Stanford Tops New B-School Ranking
Another week, another business school ranking. Two weeks ago, Forbes released their bi-annual ranking, which focused on pay growth for MBA. Now, Times Higher Education (THE), a London-based magazine covering higher education, comes to the plate. This week, THE released its 2018 World University Rankings for business and economics. The rankings compare universities’ “overall broad provision in the fields of business and economics.”
Here, you can chalk up another accolade for Stanford University, which topped the 2018 list. The Massachusetts Institute of Technology (MIT) dropped a spot to 2nd, as Oxford finished 3rd again. The London Business School is the “highest new entry” coming in 4th place. Harvard and Wharton placed 6th and 9th respectively.
Overall, the rankings are dominated by universities from the US and UK. However, Asian universities also fared well with Hong Kong University of Science and Technology, the National University of Singapore, and Peking University all securing spots in the top 20.
The World University Rankings carry a certain validity, as perennial powers like Northwestern Kellogg, Chicago Booth, and U.C.-Berkeley Haas produced Top 10 finishes—no different than gold standard rankings like U.S. News & World Report. However, prospective students should pay close attention to the methodology behind THE’s rankings.
For starters, THE focused on the following subjects for 2018’s rankings:
- Business and Management
- Accounting and Finance or Business and Economics: Business and Management and Accounting and Finance (combined)
- Economics and Econometrics
In other words, it discounted popular specializations like operations and marketing, which immediately makes the results suspect. THE based its business and economics rankings on the following performance indicators and weights:
- Teaching: the learning environment (30.9%)
- Research: volume, income and reputation (32.6%)
- Citations: research influence (25%)
- International outlook: staff, students and research (9%)
- Industry income: innovation (2.5%)
Research accounts for the highest weight among all other performance indicators for business and economics. While research can provide students with cutting-edge ideas and practices, it covers a limited picture of an institution’s value to students. In fact, in many cases, you could easily argue that schools that do well in research-heavy rankings are better for PhD students than MBAs. At research-focused schools, teaching is considered a burden by some professors. So even at world class institutions, MBA students can find themselves with uneven teaching quality and inaccessible professors who fail to deeply engage with their students.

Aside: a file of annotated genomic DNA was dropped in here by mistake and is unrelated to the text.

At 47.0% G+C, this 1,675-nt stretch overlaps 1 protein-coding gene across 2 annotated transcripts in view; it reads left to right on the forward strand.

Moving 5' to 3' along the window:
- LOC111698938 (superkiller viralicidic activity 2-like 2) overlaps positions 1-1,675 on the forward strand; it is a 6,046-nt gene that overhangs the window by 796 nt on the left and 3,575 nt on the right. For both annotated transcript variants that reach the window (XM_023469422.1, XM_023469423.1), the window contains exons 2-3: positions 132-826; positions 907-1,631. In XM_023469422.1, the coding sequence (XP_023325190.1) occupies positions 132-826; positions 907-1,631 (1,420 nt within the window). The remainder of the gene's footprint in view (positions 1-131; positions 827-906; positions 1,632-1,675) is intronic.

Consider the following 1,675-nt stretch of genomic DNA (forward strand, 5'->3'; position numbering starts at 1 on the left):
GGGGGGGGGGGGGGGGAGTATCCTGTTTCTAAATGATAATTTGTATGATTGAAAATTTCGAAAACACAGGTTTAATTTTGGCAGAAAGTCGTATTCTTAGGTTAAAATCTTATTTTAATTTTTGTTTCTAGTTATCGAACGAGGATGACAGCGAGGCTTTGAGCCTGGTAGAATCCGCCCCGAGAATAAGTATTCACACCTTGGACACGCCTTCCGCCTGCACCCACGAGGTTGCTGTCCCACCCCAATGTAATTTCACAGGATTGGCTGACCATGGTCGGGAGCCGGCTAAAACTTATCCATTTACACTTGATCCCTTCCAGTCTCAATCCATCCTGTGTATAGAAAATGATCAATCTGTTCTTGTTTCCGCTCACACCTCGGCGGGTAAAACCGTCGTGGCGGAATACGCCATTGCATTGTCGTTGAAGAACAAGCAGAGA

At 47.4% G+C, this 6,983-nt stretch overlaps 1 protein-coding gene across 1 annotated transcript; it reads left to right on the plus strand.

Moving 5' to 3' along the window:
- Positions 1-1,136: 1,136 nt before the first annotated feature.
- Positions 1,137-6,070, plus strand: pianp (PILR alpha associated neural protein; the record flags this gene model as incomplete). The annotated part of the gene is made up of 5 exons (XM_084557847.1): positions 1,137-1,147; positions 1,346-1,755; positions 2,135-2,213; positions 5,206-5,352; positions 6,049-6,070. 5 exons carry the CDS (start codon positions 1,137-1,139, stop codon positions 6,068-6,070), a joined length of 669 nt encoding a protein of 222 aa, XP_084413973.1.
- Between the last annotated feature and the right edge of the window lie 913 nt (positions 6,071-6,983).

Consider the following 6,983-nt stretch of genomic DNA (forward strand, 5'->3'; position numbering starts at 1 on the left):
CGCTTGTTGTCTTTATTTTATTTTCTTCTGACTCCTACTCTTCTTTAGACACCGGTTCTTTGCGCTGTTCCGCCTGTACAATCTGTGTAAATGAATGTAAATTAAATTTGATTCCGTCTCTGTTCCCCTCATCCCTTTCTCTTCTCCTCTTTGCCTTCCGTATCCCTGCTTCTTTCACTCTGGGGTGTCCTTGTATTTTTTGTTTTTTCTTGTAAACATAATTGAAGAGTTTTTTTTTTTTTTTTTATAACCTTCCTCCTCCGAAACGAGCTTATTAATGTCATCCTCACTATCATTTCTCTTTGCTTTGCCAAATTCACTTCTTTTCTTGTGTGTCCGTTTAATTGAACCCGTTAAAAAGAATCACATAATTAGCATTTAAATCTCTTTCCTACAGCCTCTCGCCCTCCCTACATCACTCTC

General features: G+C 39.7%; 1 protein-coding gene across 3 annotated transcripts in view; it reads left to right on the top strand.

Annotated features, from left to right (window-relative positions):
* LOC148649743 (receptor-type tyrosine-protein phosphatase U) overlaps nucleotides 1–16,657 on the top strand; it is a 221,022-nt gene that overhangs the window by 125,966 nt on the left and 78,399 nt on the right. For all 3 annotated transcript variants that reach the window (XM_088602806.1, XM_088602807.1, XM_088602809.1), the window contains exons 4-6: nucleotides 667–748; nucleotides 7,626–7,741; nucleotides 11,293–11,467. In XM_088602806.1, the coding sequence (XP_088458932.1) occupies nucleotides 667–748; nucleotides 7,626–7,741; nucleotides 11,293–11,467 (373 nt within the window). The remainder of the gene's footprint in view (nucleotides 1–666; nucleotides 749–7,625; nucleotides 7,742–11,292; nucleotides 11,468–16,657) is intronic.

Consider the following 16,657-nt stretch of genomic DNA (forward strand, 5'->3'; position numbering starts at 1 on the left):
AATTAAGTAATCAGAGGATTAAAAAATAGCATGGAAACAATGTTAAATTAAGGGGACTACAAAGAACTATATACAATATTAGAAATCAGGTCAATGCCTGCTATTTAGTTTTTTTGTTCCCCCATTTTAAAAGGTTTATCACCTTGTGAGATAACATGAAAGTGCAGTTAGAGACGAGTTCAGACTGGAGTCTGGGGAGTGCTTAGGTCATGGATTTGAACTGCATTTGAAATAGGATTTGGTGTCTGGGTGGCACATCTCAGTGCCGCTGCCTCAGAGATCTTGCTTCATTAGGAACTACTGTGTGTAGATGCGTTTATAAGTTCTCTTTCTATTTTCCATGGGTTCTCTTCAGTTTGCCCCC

Notably, THE’s rankings lack crucial inputs such as a measure of average GMATs and undergraduate GPAs upon acceptance as well as outputs such as pay and placement for graduates. In other words, it completely dismisses the caliber of classmates and the ultimate goal (landing a good job) as important measures.
THE’s rankings also lack insight into networking opportunities available at institutions. For many prospective students, proper networking resources can lead to a higher chance of landing a job. According to Access MBA, 50-60% of MBA graduates have found a job by networking.
THE does maintain a strict criteria when determining eligibility for its rankings. According to THE, an institution cannot be included in its business and economics rankings unless it has published a minimum of 200 papers over the last five years. THE also requires that an institution have at least 5% of its staff “working in this discipline in order to include it in the subject table.” While such criteria can help to filter out institutions, it also places an implicit bias towards larger institutions with higher number of faculty and a deeper pool of resources.
If you are an MBA applicant hoping to become a professor, THE’s World University Ranking can offer an idea of academic quality for business academics. In the end, the rankings lack important points that are high priorities for everyday applicants, particularly outputs like pay and placement rates. Worse yet, it fails to filter out undergraduate and doctoral efforts, further muddying the waters.
As with any ranking, readers should know that there are many other considerations that often aren’t conveyed through reputation. Matt Symonds is co-director of Fortuna Admissions, an MBA admissions consulting firm, and author of The MBA Admissions Edge. Symonds told Poets & Quants that rankings are only the first step in determining an MBA program.
“If you know that the school can help you to open the career doors you want, this is the time to turn away from the endless chatter about rankings, and focus on the people and the place,” Symonds says. “Interaction with students, staff and alumni are a remarkably reliable indicator about the culture and personality of an institution.”